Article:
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Those “quiet tribe” connections that most of us have

I don’t know the label for it, if there is one – so I’m calling it “quiet tribe” – which I define as the collective of you and those people you pass in public spaces or learn the littlest thing about and then recognize that you and this other, these strangers, have a fixed tie or kinship.

A bad example of this – but an example nonetheless – is seeing a bare-chested guy on the street whose upper torso is painted to look like the shirt of a Kings basketball player. You, being an extreme fan of something also, do wild and crazy things to your body such that you absolutely understand and fully connect with the crazy-seeming bare-chested guy. You KNOW a big chunk of his life experience. You feel there is a gherkin-sized piece of your two brains that are identical. There’s instant and complete empathy for this “other.” Your connection is deep; it’s tribal and indelible.

What I am talking about here is sort of like that feeling there is a sexual connection between you and someone you pass on the street or meet briefly. Only with silent tribes, the zooming on people that occurs is nonsexual [or, so I suppose, knowing intimately only MY tribes] and involves a friendly/weird sameness that you share with this other person.

In the recent movie Francis Ha, Francis had a keen sense of sameness with her friend Sophie that the two of them acknowledge. “Quiet tribe” recognition is in that realm, only it’s not in the sense of being a distinct couple. It’s not a “you and me against the world” kind of thing. It’s an “Aha!” recognition thing. It makes you want to say, emphatically, to an otherwise complete stranger, “I know you!”

Here a little story from my life that I hope provides a good example of what I’m talking about.

When I was four or five, I saw someone snap his fingers and immediately it set my heart on the task of learning the skill. My father tried valiantly to teach me. I was right handed he knew from seeing me markup coloring books, so he formed that hand in position to “perform” a snap. But, for an unknowable reason and to my intense disappointment, I could not do the trick to perform the snap sound. And my father, at great effort, could not help make it happen.

Months later, playing around, I discovered that I could snap my fingers on my left hand. I was gleeful. I was cool! I was a hipster! I snap snap snapped to the complete annoyance of my family and friends. Eventually, I could do the trick with my right hand, too – and just as competently as the left. Still, set in me, was an instinct that when I wanted to make a snap noise, my non-dominant left hand would jump up and do the trick.

Today, a long-time adult, I know that, weirdly, I cannot distinguish right from left without considerable thought. I’ve learned that the malady is called left-right confusion which involves some little bit of my brain not functioning properly. Many people have this malady, perhaps as many as 20% of adults. My tell – or method of most quickly distinguishing left from right – is to snap my fingers. When my brain sends instruction to hear a fingers snap, it is my left hand that always swiftly responds. Since I know it is my LEFT hand that responds, I immediately am capacitated to distinguish left from right.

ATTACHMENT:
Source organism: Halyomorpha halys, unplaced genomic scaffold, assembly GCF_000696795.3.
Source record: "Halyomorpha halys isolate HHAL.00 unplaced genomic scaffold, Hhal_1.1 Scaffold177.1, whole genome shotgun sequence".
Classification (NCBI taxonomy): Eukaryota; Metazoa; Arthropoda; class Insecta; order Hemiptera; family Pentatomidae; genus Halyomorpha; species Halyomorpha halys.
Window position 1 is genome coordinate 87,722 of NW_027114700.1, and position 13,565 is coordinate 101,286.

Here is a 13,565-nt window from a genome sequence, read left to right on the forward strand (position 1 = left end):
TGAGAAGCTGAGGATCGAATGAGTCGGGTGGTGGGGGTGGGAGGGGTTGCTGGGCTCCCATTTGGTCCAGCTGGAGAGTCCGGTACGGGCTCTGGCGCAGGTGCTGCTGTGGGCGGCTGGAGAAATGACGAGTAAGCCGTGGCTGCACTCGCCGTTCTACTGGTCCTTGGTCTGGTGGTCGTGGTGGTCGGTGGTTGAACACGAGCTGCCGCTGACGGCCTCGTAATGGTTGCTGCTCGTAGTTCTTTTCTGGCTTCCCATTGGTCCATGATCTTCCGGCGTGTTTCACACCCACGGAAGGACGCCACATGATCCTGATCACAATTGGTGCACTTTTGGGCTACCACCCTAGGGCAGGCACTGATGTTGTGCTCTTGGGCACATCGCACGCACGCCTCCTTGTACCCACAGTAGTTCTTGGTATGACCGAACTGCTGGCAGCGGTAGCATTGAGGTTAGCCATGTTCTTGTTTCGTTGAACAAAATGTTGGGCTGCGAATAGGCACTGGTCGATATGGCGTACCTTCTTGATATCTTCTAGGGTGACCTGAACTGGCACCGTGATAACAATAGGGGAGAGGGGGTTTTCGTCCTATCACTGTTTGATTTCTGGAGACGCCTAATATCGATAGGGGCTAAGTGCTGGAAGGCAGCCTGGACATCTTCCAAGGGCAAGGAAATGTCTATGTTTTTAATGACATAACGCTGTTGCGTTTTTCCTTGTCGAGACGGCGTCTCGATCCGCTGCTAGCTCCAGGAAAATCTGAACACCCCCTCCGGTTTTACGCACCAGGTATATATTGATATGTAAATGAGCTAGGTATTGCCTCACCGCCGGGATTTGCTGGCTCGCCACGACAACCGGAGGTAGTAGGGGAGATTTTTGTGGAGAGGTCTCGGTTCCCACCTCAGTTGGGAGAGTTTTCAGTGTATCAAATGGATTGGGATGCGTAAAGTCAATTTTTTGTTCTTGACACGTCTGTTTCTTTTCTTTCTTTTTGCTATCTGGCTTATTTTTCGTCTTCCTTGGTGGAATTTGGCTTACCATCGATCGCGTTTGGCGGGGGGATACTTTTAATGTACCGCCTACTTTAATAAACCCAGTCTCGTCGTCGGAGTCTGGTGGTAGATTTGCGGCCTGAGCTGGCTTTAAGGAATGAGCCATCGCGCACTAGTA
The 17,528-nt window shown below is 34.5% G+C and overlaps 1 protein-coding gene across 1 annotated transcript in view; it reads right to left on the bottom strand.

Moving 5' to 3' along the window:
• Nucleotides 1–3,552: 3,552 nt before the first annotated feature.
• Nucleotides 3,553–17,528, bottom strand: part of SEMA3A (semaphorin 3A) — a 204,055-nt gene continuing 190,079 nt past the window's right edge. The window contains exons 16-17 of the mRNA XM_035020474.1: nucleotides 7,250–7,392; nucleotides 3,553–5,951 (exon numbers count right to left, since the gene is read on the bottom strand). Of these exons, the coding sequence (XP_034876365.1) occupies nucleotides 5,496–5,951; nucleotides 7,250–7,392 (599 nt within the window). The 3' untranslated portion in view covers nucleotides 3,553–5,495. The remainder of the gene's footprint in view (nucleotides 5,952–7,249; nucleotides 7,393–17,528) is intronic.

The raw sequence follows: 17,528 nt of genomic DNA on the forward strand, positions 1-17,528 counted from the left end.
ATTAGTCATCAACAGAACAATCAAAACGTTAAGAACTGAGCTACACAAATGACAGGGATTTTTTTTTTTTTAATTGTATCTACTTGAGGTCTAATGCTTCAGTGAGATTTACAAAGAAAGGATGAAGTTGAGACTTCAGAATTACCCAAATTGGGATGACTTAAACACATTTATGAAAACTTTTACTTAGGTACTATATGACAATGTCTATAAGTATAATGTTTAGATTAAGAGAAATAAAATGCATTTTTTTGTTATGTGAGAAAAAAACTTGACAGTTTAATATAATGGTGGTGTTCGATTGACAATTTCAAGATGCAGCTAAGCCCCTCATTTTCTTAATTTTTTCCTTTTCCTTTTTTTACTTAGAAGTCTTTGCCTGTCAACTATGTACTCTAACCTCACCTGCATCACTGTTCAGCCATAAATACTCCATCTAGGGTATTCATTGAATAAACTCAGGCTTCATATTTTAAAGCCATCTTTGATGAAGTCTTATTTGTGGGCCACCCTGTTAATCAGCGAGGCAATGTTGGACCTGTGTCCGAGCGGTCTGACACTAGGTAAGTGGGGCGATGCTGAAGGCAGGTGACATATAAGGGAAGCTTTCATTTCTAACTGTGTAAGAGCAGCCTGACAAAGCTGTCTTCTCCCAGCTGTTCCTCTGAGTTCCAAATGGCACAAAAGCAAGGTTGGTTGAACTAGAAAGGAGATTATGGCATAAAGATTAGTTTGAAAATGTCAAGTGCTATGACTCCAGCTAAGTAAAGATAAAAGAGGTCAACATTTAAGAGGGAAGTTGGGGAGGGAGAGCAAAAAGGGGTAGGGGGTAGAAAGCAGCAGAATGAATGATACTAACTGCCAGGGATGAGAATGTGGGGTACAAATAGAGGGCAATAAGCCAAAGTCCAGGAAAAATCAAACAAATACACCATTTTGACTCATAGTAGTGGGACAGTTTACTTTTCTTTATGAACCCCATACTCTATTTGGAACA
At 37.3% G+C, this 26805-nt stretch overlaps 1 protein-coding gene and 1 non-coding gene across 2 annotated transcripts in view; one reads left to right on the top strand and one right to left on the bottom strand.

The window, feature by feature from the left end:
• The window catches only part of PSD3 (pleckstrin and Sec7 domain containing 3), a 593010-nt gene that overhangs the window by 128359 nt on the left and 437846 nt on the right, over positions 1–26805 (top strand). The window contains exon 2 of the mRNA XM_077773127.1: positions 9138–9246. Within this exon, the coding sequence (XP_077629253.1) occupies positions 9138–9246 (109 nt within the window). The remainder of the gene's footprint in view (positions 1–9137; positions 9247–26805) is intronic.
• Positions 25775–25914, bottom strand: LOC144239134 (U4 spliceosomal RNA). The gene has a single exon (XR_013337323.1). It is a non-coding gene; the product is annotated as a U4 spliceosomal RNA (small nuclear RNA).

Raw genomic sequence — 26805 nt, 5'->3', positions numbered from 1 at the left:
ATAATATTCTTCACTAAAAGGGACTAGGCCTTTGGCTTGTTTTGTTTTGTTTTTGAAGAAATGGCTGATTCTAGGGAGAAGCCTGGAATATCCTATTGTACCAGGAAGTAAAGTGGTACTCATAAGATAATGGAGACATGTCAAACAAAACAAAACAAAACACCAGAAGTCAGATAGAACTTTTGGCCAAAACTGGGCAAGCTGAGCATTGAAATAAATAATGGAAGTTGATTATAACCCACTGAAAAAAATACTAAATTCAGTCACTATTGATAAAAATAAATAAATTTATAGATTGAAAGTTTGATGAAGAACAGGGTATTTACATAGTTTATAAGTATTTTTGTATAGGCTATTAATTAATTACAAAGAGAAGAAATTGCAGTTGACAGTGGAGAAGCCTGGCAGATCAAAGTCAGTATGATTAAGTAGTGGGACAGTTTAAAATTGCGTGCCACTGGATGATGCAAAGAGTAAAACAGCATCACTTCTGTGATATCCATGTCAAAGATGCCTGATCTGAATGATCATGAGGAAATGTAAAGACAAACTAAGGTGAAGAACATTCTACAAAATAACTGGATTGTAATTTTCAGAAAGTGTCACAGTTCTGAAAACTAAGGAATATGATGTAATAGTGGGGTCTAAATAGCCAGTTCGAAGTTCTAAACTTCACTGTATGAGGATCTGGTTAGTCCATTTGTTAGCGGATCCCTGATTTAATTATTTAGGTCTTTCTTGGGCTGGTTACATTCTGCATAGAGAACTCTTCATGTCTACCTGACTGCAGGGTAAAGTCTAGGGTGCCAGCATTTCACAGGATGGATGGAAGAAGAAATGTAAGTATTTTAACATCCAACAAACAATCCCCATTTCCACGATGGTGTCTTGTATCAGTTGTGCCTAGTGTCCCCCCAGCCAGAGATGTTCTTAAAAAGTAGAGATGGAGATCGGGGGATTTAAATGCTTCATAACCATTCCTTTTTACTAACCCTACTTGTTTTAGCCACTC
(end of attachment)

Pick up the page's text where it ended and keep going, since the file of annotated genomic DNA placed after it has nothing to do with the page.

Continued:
Having this weirdness about me, I am attentive to notice the “tells” that others have to separate left from right.

A math teacher, Mrs. Barnes, that I had in seventh grade, had occasion to say “left” and “right” when she was talking about one side or the other of the equal sign in an equation, or when she would instruct students to go up to one side or the other of the blackboard to solve a difficult homework problem. One day, I saw that before she said “left” or “right” she grabbed her thumbs with the other four fingers on her hands. Her tell!

I talked to Mrs. Barnes after school that day and we had a delightful conversation about our weirdness and our tells. Mrs. Barnes told me that somehow her two thumbs felt different to her and that worked as a near-instant means to separate the sea between left and right. I loved that; a Moses allusion. The two of us bonded. I KNOW that woman, dammit. I KNOW her.

Another quiet tribe I’m in is the Tall Tribe. I’m six-foot three. It’s a height that is rare enough such that when I pass another guy [or gal, very rarely] that is my height I take notice and so, too, might the other person of me. There’s often a nod or smile that passes between me and my new same-height friend. My fellow Tall Tribe members and I are not giraffes, but very tall humans and that fact colors our life experiences and puts me in connection with rare, select others. Others of my tribe.

Likely, reader, you, too, are enmeshed in a number of quiet tribes. The streets – the untamed streets – are abustle with activity. One of recognition.

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